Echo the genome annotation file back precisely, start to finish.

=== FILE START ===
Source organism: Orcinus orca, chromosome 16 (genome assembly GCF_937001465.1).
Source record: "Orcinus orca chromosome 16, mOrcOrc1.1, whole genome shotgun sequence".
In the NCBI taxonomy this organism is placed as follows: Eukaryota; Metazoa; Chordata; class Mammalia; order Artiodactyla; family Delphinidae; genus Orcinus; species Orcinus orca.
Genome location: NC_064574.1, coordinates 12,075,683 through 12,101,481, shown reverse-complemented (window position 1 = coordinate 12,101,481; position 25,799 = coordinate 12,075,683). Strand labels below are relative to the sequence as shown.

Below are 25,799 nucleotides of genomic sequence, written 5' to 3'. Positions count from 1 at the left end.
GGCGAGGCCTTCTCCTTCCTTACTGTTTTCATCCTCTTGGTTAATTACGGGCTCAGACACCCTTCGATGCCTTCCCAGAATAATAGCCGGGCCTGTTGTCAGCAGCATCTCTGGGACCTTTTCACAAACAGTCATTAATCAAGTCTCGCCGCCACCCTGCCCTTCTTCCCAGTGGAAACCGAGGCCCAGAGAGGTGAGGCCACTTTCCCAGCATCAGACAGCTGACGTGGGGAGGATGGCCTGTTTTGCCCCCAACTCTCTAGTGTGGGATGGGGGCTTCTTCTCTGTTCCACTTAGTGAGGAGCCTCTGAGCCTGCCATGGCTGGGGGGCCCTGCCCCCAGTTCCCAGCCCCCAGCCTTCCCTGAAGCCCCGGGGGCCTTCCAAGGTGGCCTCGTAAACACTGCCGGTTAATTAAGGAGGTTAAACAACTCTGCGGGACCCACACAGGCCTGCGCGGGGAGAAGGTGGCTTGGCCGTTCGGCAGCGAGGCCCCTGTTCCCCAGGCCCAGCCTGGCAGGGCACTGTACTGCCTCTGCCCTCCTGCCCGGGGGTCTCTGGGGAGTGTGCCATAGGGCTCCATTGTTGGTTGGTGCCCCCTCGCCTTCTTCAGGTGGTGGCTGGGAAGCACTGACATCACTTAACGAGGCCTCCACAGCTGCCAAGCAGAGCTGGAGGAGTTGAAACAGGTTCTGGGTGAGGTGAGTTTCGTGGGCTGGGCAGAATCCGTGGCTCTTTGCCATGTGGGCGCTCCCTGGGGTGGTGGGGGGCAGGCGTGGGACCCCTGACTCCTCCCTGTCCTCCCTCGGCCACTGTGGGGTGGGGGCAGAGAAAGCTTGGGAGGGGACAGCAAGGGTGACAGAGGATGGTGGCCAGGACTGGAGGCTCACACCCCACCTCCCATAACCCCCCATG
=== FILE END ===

Source organism: Orcinus orca, chromosome 16 (genome assembly GCF_937001465.1).
Source record: "Orcinus orca chromosome 16, mOrcOrc1.1, whole genome shotgun sequence".
In the NCBI taxonomy this organism is placed as follows: Eukaryota; Metazoa; Chordata; class Mammalia; order Artiodactyla; family Delphinidae; genus Orcinus; species Orcinus orca.
Genome location: NC_064574.1, coordinates 12,075,683 through 12,101,481, shown reverse-complemented (window position 1 = coordinate 12,101,481; position 25,799 = coordinate 12,075,683). Strand labels below are relative to the sequence as shown.

Below are 25,799 nucleotides of genomic sequence, written 5' to 3'. Positions count from 1 at the left end.
GGCGAGGCCTTCTCCTTCCTTACTGTTTTCATCCTCTTGGTTAATTACGGGCTCAGACACCCTTCGATGCCTTCCCAGAATAATAGCCGGGCCTGTTGTCAGCAGCATCTCTGGGACCTTTTCACAAACAGTCATTAATCAAGTCTCGCCGCCACCCTGCCCTTCTTCCCAGTGGAAACCGAGGCCCAGAGAGGTGAGGCCACTTTCCCAGCATCAGACAGCTGACGTGGGGAGGATGGCCTGTTTTGCCCCCAACTCTCTAGTGTGGGATGGGGGCTTCTTCTCTGTTCCACTTAGTGAGGAGCCTCTGAGCCTGCCATGGCTGGGGGGCCCTGCCCCCAGTTCCCAGCCCCCAGCCTTCCCTGAAGCCCCGGGGGCCTTCCAAGGTGGCCTCGTAAACACTGCCGGTTAATTAAGGAGGTTAAACAACTCTGCGGGACCCACACAGGCCTGCGCGGGGAGAAGGTGGCTTGGCCGTTCGGCAGCGAGGCCCCTGTTCCCCAGGCCCAGCCTGGCAGGGCACTGTACTGCCTCTGCCCTCCTGCCCGGGGGTCTCTGGGGAGTGTGCCATAGGGCTCCATTGTTGGTTGGTGCCCCCTCGCCTTCTTCAGGTGGTGGCTGGGAAGCACTGACATCACTTAACGAGGCCTCCACAGCTGCCAAGCAGAGCTGGAGGAGTTGAAACAGGTTCTGGGTGAGGTGAGTTTCGTGGGCTGGGCAGAATCCGTGGCTCTTTGCCATGTGGGCGCTCCCTGGGGTGGTGGGGGGCAGGCGTGGGACCCCTGACTCCTCCCTGTCCTCCCTCGGCCACTGTGGGGTGGGGGCAGAGAAAGCTTGGGAGGGGACAGCAAGGGTGACAGAGGATGGTGGCCAGGACTGGAGGCTCACACCCCACCTCCCATAACCCCCCATG